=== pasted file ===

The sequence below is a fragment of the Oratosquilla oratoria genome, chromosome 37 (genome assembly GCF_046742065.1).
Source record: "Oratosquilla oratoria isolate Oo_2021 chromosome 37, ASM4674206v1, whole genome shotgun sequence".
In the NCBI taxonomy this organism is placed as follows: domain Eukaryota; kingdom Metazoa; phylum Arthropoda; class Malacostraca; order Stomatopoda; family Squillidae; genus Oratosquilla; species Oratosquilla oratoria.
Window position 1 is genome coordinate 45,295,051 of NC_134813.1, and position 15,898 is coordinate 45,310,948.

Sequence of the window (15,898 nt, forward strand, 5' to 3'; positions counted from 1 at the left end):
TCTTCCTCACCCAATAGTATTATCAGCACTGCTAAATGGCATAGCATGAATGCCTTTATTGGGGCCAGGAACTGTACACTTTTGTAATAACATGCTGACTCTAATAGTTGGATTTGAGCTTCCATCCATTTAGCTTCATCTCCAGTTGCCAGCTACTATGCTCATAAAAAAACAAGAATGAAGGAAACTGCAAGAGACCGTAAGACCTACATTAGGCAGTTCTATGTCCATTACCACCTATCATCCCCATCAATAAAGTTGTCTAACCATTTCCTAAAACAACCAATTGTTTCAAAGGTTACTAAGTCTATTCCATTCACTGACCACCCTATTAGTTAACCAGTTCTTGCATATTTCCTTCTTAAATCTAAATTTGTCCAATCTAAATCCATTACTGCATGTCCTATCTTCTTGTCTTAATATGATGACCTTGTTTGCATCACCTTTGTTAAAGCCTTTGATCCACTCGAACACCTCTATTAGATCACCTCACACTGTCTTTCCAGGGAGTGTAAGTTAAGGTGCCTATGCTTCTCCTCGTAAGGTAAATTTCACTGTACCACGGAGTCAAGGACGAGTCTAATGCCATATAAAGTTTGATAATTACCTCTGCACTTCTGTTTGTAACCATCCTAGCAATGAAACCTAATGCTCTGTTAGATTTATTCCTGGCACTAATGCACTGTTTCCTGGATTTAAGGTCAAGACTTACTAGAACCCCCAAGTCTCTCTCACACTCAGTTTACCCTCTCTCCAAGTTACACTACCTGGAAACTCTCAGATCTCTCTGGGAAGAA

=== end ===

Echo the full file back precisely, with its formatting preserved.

The sequence below is a fragment of the Oratosquilla oratoria genome, chromosome 37 (genome assembly GCF_046742065.1).
Source record: "Oratosquilla oratoria isolate Oo_2021 chromosome 37, ASM4674206v1, whole genome shotgun sequence".
In the NCBI taxonomy this organism is placed as follows: domain Eukaryota; kingdom Metazoa; phylum Arthropoda; class Malacostraca; order Stomatopoda; family Squillidae; genus Oratosquilla; species Oratosquilla oratoria.
Window position 1 is genome coordinate 45,295,051 of NC_134813.1, and position 15,898 is coordinate 45,310,948.

Sequence of the window (15,898 nt, forward strand, 5' to 3'; positions counted from 1 at the left end):
TCTTCCTCACCCAATAGTATTATCAGCACTGCTAAATGGCATAGCATGAATGCCTTTATTGGGGCCAGGAACTGTACACTTTTGTAATAACATGCTGACTCTAATAGTTGGATTTGAGCTTCCATCCATTTAGCTTCATCTCCAGTTGCCAGCTACTATGCTCATAAAAAAACAAGAATGAAGGAAACTGCAAGAGACCGTAAGACCTACATTAGGCAGTTCTATGTCCATTACCACCTATCATCCCCATCAATAAAGTTGTCTAACCATTTCCTAAAACAACCAATTGTTTCAAAGGTTACTAAGTCTATTCCATTCACTGACCACCCTATTAGTTAACCAGTTCTTGCATATTTCCTTCTTAAATCTAAATTTGTCCAATCTAAATCCATTACTGCATGTCCTATCTTCTTGTCTTAATATGATGACCTTGTTTGCATCACCTTTGTTAAAGCCTTTGATCCACTCGAACACCTCTATTAGATCACCTCACACTGTCTTTCCAGGGAGTGTAAGTTAAGGTGCCTATGCTTCTCCTCGTAAGGTAAATTTCACTGTACCACGGAGTCAAGGACGAGTCTAATGCCATATAAAGTTTGATAATTACCTCTGCACTTCTGTTTGTAACCATCCTAGCAATGAAACCTAATGCTCTGTTAGATTTATTCCTGGCACTAATGCACTGTTTCCTGGATTTAAGGTCAAGACTTACTAGAACCCCCAAGTCTCTCTCACACTCAGTTTACCCTCTCTCCAAGTTACACTACCTGGAAACTCTCAGATCTCTCTGGGAAGAA